Tuesday, June 29, 2021

Like a pane of glass :)


To this beetle, water's like a pane of glass.

Remember ... its just the beginning ...


Well, first it was the Southwest, now, it's the Northwest as both regions have experienced heat waves beyond belief, courtesy ... Global Warming.

And this.

Cliff divers line up along the Clackamas River at High Rocks Park on Sunday in Gladstone, Ore., near Portland. Record breaking temperatures lingered over the Northwest during a historic heatwave.

Remember ... its just the beginning.

Addendum: Ground temps were even worse.

Venus, no, Jupiter, yes ... potentially

Seems Venus is way too dry to sustain life if research by planetary scientists proves out to be true while Jupiter is a different story indeed.

The clouds of Venus have captivated Earthlings for decades. They form a dazzling mirror that obscures the planet's surface and, in the 1950s, one Israeli scholar even speculated that the clouds may hide a world teeming with insect life capable of enduring the extreme heat. 

When Russia's Venera spacecraft took images of the surface in 1975, there were no insects to be found. Venus is a desolate hellscape, the victim of a runaway greenhouse effect that has sent temperatures on the ground soaring to well over 850 degrees Fahrenheit -- hot enough to melt lead. But in the clouds, more temperate climes await any would-be alien lifeforms. 

Up in the atmosphere, life might just find a way.

At least, that was one hypothesis. It can happen on Earth... so why not elsewhere? Last year, the idea that microbes might call the atmosphere of Venus home was bolstered by a study that claimed to have discovered elevated levels of phosphine -- an unstable gas associated with biological activity -- in the cloud deck of our sister planet. That spawned the theory that microbes in the clouds could be producing the gas.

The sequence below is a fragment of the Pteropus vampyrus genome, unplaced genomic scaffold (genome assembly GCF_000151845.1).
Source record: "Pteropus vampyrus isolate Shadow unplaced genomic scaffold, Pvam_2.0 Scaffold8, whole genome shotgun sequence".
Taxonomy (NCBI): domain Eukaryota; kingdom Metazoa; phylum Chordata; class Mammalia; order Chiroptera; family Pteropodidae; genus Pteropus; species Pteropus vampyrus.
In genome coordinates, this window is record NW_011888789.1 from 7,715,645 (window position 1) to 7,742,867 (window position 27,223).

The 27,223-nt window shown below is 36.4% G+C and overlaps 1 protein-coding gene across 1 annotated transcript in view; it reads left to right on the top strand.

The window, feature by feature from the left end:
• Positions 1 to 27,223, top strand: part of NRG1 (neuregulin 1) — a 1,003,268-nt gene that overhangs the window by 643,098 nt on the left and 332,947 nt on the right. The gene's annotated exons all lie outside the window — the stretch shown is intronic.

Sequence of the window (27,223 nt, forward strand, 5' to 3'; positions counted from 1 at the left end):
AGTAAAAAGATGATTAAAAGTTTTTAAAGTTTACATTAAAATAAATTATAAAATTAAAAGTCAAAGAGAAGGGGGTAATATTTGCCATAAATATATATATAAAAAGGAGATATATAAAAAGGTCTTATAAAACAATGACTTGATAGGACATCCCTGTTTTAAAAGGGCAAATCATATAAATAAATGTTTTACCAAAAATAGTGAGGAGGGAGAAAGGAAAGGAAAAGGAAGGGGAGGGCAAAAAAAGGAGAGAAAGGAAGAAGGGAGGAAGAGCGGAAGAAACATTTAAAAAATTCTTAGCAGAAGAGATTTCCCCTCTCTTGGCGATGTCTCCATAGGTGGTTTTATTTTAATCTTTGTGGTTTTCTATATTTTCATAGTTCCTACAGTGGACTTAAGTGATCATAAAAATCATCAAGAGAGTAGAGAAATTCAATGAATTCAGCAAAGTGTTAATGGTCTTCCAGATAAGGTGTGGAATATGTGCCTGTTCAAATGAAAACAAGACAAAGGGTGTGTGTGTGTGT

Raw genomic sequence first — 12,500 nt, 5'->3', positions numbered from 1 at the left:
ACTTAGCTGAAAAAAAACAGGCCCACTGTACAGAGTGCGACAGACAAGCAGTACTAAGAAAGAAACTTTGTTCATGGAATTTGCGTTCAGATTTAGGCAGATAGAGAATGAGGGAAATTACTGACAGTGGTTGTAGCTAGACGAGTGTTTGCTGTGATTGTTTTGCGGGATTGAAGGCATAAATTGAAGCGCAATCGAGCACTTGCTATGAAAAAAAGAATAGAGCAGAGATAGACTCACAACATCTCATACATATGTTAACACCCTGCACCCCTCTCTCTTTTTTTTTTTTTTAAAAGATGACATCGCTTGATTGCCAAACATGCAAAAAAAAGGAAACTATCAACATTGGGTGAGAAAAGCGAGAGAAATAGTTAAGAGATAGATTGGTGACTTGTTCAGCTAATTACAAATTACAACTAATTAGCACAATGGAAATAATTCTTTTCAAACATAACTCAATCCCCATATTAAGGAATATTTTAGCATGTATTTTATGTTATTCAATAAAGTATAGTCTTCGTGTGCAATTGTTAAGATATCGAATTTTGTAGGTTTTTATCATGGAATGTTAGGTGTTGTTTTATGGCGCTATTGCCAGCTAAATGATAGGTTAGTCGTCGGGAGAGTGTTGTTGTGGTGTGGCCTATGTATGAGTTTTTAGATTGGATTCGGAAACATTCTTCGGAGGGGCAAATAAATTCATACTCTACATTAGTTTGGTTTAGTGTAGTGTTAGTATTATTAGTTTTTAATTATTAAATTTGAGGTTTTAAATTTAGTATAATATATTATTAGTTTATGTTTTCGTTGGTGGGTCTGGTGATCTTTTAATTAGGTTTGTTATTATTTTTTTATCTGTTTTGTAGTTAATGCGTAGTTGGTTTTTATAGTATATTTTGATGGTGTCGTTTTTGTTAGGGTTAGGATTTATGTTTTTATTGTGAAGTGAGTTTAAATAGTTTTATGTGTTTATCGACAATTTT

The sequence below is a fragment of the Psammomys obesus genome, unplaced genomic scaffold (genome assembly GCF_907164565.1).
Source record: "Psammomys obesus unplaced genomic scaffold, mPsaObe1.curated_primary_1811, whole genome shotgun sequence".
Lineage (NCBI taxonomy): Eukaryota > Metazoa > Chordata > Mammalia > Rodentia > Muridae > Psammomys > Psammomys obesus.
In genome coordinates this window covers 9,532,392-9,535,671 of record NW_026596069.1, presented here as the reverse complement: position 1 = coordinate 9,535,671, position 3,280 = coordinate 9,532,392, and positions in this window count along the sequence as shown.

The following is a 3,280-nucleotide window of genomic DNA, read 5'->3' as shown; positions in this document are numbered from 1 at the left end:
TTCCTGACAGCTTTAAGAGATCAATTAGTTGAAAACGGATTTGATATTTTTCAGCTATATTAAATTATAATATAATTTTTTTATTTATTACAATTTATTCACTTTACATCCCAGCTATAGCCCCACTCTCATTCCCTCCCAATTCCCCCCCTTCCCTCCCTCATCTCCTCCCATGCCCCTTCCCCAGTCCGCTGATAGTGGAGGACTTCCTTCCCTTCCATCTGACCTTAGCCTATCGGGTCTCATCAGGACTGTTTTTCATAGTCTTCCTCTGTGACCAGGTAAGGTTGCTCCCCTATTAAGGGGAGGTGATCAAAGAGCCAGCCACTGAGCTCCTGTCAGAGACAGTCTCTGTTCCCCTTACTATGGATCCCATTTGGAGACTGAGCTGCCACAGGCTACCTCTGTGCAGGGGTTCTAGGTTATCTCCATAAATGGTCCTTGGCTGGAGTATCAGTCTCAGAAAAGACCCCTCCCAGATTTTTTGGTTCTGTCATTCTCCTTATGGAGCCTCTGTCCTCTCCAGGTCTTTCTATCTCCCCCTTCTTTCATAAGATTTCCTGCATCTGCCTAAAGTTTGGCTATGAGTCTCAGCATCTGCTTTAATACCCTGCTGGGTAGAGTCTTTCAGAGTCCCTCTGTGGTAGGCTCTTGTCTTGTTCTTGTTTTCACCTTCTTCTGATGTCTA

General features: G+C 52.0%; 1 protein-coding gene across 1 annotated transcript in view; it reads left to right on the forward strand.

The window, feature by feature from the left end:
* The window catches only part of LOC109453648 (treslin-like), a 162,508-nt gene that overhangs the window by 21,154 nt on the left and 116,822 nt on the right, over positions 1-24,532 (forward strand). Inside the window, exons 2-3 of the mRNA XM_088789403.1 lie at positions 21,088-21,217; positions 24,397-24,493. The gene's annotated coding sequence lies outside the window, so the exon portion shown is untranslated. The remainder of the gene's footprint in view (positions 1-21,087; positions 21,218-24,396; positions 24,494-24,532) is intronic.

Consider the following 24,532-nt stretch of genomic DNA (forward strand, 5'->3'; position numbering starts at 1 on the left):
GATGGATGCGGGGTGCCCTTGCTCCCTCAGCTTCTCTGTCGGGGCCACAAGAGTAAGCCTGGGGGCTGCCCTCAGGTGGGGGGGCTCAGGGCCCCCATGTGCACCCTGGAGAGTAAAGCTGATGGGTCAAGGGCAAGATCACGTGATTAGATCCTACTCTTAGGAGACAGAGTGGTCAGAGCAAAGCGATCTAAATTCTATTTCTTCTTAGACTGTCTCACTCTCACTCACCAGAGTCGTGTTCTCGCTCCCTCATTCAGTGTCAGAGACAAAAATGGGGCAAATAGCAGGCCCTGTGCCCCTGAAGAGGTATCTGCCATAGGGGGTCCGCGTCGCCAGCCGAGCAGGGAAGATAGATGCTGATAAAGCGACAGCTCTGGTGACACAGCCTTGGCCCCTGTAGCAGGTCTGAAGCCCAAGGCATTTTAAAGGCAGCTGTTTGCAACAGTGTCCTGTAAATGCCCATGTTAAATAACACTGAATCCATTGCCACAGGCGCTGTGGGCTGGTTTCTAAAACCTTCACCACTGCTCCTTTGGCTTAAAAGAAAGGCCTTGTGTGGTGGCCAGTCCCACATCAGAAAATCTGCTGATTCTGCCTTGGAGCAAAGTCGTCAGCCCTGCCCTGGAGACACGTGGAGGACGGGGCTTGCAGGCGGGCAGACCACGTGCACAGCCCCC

As scientists untangled the phosphine signal, though, the possibility that it was a sign of life in Venus' clouds looked less and less likely. 

On Monday, the likelihood of a drifting community of microbes in the clouds took another blow.

In a study published in the journal Nature Astronomy, researchers rule out the possibility of life -- as we know it -- existing in the Venusian clouds. The clouds are uninhabitable.

Why? Because ...

Any potential microbe floating through the Venus clouds would find itself in an extremely hostile environment. About 30 to 44 miles above the surface, up in the clouds, it's more dry than the Earth's most expansive subtropical desert: the Sahara.

"The Venus clouds are a whole order of magnitude more dry than the Sahara," said Hallsworth, noting that the Sahara has around 0.25 water activity, while the clouds of Venus come in at just 0.004 water activity. That figure for Venus  is simply far too extreme to support any life we know of. 

"The most dry-tolerant microbe on Earth wouldn't stand a chance in Venus," Hallsworth said. 

But Jupiter's a different story.

Thursday, June 24, 2021

Limits of knowledge rev XX

Blue indigo

Night for Day

Open window

Stone wall



All these pix show aspects of the great invisible whether it be Night for Day or the infrared driven images of Solitude and Blue Indigo as our eyes cannot see reality in a light spectrum outside of the tiny subset of what we see without the aid of tech. 

As for the stone wall, this image indirectly shows the passage of time with the oldest at the bottom and the latest at the top. As for Open Window & Emergence, darkness invokes mystery even in the bright of day.

To yours truly, the limits of knowledge resides everywhere, even in the commonplace as depicted in the pictures seen above. :)

Seeing from afar

The scientists identified 1,715 star systems where alien observers could have discovered Earth in the past 5,000 years by watching it ‘transit’ across the face of the sun. Photograph: c/o Cornell

Seeing from afar applies here when aliens are checking us out from their perspective and not ours.